It seems that Carlos Chavez has a passion for history, especially that of the native American Indians. In his music, he uses indigenous instruments and Indian rhythms. In his book, Toward a New Music, Chavez repeatedly speaks of the music of the Native Americans. He touches upon subjects that are all comparatively undiscussed such as the indigenous history of music and the development of music and sound physics through the ages. After having studied the music of Carlos Chavez for the past three months, I have noticed a trend: pioneerism with a homage to the indigenous Mexican past.
The majority of Chavez’s compositions contain indigenous materials and Indian rhythms. Sinfonia india, Chavez’s Second Symphony and his most famous work, have these materials riddled throughout the piece. In Toward a New Music, he mentions how the development of understanding of physics has progressed music for millennia. I have spent much time in the second year of my masters studying the history of wind bands and brass instruments. It is interesting to me that Carlos Chavez approaches this fact with a study of physics. As physics developed, so did the ability for better musicality and expression through a stronger understanding of what the instrument is doing. I have never heard or read much about this approach before, so it begs the question, why?
Carlos Chavez spends his first Chapter discussing the habit, especially in music, of studying the past instead of studying the present. I believe that we spend more time studying physics of today instead of science of the past. Once we entered the age of the valve, or even before the chromatic keys on instruments, there was not much of a desire to study the non-valved brass instruments and keyless woodwinds. We may study the music still, but we do not speak of the instruments and the physics behind them. Some ensembles around the world focus on early music, playing on early instruments. The University of North Texas has an early music ensemble that includes early versions of the string family, playing music of the Baroque era.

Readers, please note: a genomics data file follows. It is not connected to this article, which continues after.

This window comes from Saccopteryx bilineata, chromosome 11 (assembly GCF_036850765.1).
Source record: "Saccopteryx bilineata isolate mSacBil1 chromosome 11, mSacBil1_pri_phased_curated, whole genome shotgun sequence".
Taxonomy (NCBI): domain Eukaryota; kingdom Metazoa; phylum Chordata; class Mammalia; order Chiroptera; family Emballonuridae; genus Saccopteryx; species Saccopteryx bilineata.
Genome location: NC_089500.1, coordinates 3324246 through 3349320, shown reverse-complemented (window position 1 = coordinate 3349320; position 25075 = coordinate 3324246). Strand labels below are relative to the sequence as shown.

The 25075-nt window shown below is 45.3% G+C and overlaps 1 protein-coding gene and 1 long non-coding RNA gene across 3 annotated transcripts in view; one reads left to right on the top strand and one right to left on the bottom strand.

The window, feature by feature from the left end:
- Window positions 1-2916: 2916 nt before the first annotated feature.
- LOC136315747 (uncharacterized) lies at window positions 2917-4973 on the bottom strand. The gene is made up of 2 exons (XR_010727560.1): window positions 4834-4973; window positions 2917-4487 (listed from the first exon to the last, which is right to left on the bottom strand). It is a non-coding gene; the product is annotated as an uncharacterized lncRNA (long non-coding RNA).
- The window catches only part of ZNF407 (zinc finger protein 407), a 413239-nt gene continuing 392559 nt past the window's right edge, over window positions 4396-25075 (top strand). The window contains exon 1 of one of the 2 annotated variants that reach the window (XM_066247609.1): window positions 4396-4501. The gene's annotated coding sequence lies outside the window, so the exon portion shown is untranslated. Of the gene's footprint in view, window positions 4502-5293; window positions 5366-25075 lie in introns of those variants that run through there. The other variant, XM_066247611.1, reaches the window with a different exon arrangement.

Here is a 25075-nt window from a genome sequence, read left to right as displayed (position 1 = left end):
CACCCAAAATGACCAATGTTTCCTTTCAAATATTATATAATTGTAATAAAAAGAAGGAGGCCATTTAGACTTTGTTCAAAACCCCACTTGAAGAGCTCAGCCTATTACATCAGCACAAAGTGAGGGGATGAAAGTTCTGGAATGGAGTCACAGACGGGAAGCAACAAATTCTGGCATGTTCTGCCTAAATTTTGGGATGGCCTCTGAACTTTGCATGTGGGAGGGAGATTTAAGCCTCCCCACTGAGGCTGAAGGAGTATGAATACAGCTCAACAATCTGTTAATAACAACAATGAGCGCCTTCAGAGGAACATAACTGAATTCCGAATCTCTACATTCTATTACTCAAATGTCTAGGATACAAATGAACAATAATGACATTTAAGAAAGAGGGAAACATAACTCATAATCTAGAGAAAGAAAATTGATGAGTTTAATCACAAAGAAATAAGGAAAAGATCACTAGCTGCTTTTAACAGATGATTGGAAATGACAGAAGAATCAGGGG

The chapters of Carlos Chavez’s book that I read mostly spoke of pioneerism through the ages, beginning with early music until the modern era in which he wrote the book. He obviously had a strong interest in electronic music and recording as he mentioned this is the only way that music can be a permanent art, much like that of architecture. It is interesting to see how much we have developed since his day; we now have amazing ways of recording music. The University of Texas at El Paso now Facebook live streams their concerts and graduate and faculty recitals so that the public that is unable to attend (or wishes to just stay home for the night). YouTube has millions of videos on the website collection, many of which are recordings of classical music, live performances, and other musical sources. You can download music directly to your computer and your phone in almost an instant through our technological advances. The earlier methods of mass-producing recordings such as vinyl records and then the later counterparts of tapes and compact discs would have been exactly what Carlos Chavez was speaking of.
I believe that Carlos Chavez would have been extremely impressed with our technological advances that we have made today. His desire to have a more perfect way to produce, record, and broadcast music has developed in an unimaginable way. I have always wondered what Mozart would have thought about our current modern music, not even having been able to even compose with the assistance of a lightbulb. Carlos Chavez, of course, had the technology of a lightbulb, but computers were just beginning to be mass produced for the public at the end of his life and internet was only a thing in the military. I would love to see the smile on Carlos Chavez’s face if he were alive today, watching a live streamed concert of the Berliner Philharmoniker.